Accelerating Change

“Thousands have lived without love, not one without water.” — W. H. Auden
All plants and animals need water to survive. Water is used for a variety of life-sustaining functions: from removing waste from the body to transporting nutrients. Humans rely on water for many things beyond biological functions – transportation of goods, manufacturing, agriculture, recreation, and much more.

Be the change you want to see in the world
World Water Day is celebrated annually on March 22, to raise awareness on freshwater issues, and to encourage action to protect the world’s water resources. This year, the focus of Water Day is on accelerating change to solve the water and sanitation crisis, given that, globally, we are far behind on achieving the Sustainable Development Goals specifically related to water — Clean Water and Sanitation.
The global campaign called “Be the change” encourages people to take action in their own lives to change the way they use, consume, and manage water.

Managing water resources in Guyana
Guyana is one of four countries which host the Guiana Shield, one of the most pristine rainforest landscapes in the world. The Guiana Shield stores around 18% of the world’s tropical forest carbon and 20% of the world’s fresh water. Further, Guyana’s ocean area – more than half of Guyana’s terrestrial area – offers a new frontier for sustainable development through the expansion of the Ocean/Blue Economy (LCDS 2030).
The importance of water management has been recognised by the Government of Guyana in the updated version of the Low Carbon Development Strategy as a new incentive for a low carbon economy. The LCDS aims to upgrade Guyana’s water and other sectors, including transportation and energy, on a low-carbon, non-polluting trajectory.
In the Land of Many Waters, there are a number of state agencies with responsibility for water resources management. The EPA has an overarching role in the management of freshwater resources under the Environmental Protection Act Cap 20:05 and Water Quality Regulations 2000. These include:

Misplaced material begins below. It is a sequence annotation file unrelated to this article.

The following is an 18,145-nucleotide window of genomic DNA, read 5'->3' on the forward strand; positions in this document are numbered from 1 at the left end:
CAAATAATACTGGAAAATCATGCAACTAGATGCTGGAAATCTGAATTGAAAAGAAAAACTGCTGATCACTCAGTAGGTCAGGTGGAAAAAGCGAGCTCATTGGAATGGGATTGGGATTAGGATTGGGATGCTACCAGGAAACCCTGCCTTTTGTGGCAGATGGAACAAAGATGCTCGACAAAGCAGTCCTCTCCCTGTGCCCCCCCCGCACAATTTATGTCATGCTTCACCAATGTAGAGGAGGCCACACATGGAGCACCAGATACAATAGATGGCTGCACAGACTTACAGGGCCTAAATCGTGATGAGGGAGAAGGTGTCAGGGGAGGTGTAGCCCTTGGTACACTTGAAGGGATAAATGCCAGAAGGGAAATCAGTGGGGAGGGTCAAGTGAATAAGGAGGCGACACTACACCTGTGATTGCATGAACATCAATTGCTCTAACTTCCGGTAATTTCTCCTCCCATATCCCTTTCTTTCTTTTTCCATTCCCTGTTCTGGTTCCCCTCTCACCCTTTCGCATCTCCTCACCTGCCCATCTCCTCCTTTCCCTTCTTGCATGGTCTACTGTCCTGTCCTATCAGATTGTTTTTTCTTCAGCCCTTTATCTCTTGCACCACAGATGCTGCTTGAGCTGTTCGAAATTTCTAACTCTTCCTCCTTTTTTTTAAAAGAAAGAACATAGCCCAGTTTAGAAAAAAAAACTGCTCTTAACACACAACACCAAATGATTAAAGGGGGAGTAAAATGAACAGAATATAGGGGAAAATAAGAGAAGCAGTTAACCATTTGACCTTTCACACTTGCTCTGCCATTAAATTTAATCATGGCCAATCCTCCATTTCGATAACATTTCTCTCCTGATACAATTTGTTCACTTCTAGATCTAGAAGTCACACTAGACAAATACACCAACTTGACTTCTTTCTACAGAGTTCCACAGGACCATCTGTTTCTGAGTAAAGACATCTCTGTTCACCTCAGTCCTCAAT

* Preventing or controlling pollution
* Establishing, monitoring and enforcing environmental regulations
* Promoting and encouraging a better understanding and appreciation of the natural environment, and
* Ensuring that development activities that may have a negative impact on the environment are assessed.

What can you do to be the change?

* Do not let the water run while shaving or brushing teeth.
* Turn off the water flow while soaping or shampooing.
* Never pour water down the drain when there may be another use for it – such as watering a plant or garden.

Kitchen and Laundry:
* Keep drinking water in the refrigerator instead of letting the faucet run until the water is cool.
* Wash fruits and vegetables in a basin. Use a vegetable brush.
* Do not use water to defrost frozen foods, thaw in the refrigerator overnight.
* Use a dishpan for washing and rinsing dishes.
* Scrape, rather than rinse, dishes before loading into the dishwasher.
* Add food wastes to your compost pile instead of throwing them out
* Use the appropriate water level or load size selection on the washing machine.

* Sweep driveways, sidewalks and steps rather than hosing off.
* When using a hose, control the flow with an automatic shut-off nozzle.
* Avoid purchasing recreational water toys that require a constant stream of water.

* Repair all leaks. A leaky toilet can waste 200 gallons per day. To detect leaks in the toilet, add food colouring to the tank water. If the coloured water appears in the bowl, the toilet is leaking.
* Install ultra-low flow toilets, or place a plastic container filled with water or gravel in the tank of your conventional toilet. Be sure it does not interfere with operation of the toilet’s flush mechanism.
* Install low-flow aerators and showerheads.
* Consider purchasing a high-efficiency washing machine, which can save over 50% in water and energy use.


Executive Summary

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